Digital Ethics: making AI work for the good of humanity

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Digital Ethics: making AI work for the good of humanity

“We all have a stake in how these technologies interact with society, and it’s up to us all to define what is 'just'.” TU Delft’s TPM-AI Lab hosted “The (In)Justice of AI” conference; among the speakers was Digital Ethics Lead Hilary Richters, who presented industry perspectives on this hot topic.

As a professional services provider, Deloitte interacts with a wide range of companies, and aspires to help them transition to more responsible business models. As such, digital ethics are very much a part of its Risk Advisory practice, says Richters. “When it comes to data and technology, we help clients develop a responsible strategy that is right not only for them, but also for society, and particularly for people that can be impacted in a negative way by new technologies - the underdogs.”

Doing business responsibly depends on the ability to build trust with stakeholders, and digital ethics is at the heart of that. “Digital ethics involves the translation of the moral values of the company and its stakeholders into business requirements when using data and technology,” Richters explains.

The evolution of responsible business

Responsible business practices used to be focused on managing risk, but these days trustworthiness is key. Why? With the emergence of new technologies, and AI in particular, the risk landscape has changed. We are faced with new risks, and the risks we know are harder to identify. An example is the ability of AI to learn continuously from new data, and to make decisions driven by complex statistical methods rather than clear and predefined rules. “If AI technology like facial recognition is used to drive decisions, the companies using it will come under increasing pressure from the public to be trustworthy. Because with this new technology it‘s no longer you, your company and your clients that can be at risk, it’s the whole of society.”

Building trust in the digital space is done not only with words but with actions. By demonstrating transparency, accountability, fairness etc. And not just once, but over and over. Ultimately, though, responsible business will be defined by the value a company creates for all stakeholders. This trend is already visible, says Richters. “Think, for example, of the pledge signed last year by 181 CEOs to prioritise customers, employees, suppliers and their communities along with shareholders. Meanwhile, many companies these days are communicating their ‘data principles’, or working with academia to create responsible AI solutions.”

The justice of AI

The justice of AI lies in its value for businesses as an engine of (revenue) growth, brand recognition and efficiency. AI is used across all industries in HR, marketing and fraud monitoring, as a predictive tool to create insights on specific targets and aid decision making. AI has more sector-specific applications, too. Financial services companies use it to trace customer behaviour, track transactions, identify suspicious activities and/or enable flexible pricing. Consumer-oriented businesses in media, telecommunications and retail use AI to reduce churn risk and increase consumer loyalty. Technology companies run AI based platforms to provide personalised services. AI is also invaluable to the public sector, including science and healthcare. “In short,” says Richters, “AI adds major value and is here to stay.”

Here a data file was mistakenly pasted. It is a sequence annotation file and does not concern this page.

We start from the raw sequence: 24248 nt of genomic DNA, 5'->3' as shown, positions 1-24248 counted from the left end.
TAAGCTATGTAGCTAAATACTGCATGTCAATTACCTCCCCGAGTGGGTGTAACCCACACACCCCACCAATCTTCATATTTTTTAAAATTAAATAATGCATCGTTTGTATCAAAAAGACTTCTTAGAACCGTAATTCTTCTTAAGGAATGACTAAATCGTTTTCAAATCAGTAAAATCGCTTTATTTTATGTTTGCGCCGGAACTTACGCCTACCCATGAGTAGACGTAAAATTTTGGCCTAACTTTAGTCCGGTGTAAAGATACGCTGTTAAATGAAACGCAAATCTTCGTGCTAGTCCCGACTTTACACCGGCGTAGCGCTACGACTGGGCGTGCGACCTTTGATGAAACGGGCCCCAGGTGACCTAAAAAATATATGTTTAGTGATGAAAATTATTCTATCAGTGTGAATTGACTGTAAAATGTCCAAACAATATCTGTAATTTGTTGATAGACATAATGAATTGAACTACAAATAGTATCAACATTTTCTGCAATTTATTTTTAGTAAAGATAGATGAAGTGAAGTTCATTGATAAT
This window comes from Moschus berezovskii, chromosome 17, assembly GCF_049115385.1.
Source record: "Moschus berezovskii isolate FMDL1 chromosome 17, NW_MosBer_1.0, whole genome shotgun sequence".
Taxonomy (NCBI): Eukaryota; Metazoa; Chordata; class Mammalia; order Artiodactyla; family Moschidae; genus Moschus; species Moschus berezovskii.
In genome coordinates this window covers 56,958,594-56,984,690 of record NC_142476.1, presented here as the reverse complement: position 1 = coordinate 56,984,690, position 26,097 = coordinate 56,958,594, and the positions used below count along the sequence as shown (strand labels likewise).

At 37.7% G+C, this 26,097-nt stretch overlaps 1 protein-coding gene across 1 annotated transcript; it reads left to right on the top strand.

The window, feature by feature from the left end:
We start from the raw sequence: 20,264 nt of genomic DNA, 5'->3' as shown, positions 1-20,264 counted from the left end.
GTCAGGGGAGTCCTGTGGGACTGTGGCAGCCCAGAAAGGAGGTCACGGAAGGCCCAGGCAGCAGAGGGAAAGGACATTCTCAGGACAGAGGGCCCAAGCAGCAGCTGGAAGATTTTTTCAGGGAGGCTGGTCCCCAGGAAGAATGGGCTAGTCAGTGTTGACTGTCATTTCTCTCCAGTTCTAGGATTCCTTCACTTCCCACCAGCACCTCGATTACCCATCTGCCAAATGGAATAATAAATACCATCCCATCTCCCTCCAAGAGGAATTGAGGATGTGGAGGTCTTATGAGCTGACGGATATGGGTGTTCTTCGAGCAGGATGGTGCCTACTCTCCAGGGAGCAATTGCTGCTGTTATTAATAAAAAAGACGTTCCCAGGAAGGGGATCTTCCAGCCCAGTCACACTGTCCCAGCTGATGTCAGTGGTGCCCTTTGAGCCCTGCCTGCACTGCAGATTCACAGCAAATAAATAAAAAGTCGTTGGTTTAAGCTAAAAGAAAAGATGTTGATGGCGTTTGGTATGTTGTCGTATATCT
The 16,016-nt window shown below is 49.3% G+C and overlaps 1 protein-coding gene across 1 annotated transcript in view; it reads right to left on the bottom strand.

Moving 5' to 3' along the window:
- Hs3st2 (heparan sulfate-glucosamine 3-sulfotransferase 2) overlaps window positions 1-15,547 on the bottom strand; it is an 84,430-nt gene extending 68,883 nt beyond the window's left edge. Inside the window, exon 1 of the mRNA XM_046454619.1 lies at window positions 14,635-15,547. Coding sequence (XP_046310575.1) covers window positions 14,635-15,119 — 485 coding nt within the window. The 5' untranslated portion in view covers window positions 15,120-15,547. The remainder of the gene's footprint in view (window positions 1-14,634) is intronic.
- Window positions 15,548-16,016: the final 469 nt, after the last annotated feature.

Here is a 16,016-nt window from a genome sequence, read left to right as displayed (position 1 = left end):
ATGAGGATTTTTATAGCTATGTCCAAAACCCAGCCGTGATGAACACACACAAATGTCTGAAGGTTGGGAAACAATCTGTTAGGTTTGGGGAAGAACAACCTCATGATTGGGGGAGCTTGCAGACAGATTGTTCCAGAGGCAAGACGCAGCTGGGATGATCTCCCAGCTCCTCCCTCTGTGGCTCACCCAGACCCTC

The injustice of AI

On the other hand, AI carries major risks if not tightly managed. Risks that challenge our democratic values and freedoms, and even our fundamental human rights. One is that AI may replicate and amplify existing social bias, leading to discrimination and greater inequality. On social media platforms, AI-informed recommendations may narrow the choice of what users get to see, thereby limiting the opinions they are able to form. If unchecked, it has the potential to create and spread misinformation. Meanwhile, privacy is under threat because of the deep insights that AI can obtain about individuals, their behaviour and their personalities.

AI without transparency also undermines the trust people place in companies. The more complex the algorithm, the harder it is to explain the outcomes to stakeholders. “When AI systems enter decision making chains, or take over from human decision making,” Richter adds. “it can become unclear who is accountable and where liability lies.”

Ethics mitigates risks

The function of Digital Ethics, therefore, is to harness the benefits of AI while mitigating the risks, says Richters. However, even companies using AI ethically cannot avert all the risks by themselves. We all have a role to play, Richters believes. “Change will happen when the leaders of every stakeholder group truly understands that all these issues are interconnected. It’s a matter of connecting companies, governments, communities, regulators etc. When we talk about stakeholder value, we need to realise that we all have a stake in how these technologies interact with society. And it’s up to us all to define what is 'just'. If we acknowledge the different roles, responsibilities, benefits and harms of each stakeholder then we can find a way to make AI work for the good of humanity.”

Watch out for our upcoming blog series on the upcoming EU regulation ‘Trustworthy AI’ and it’s implications across industries.

For more information, please connect with Hilary Richters.

Please fast-forward to minute 29:33 to listen to Hilary Richters’ point of view

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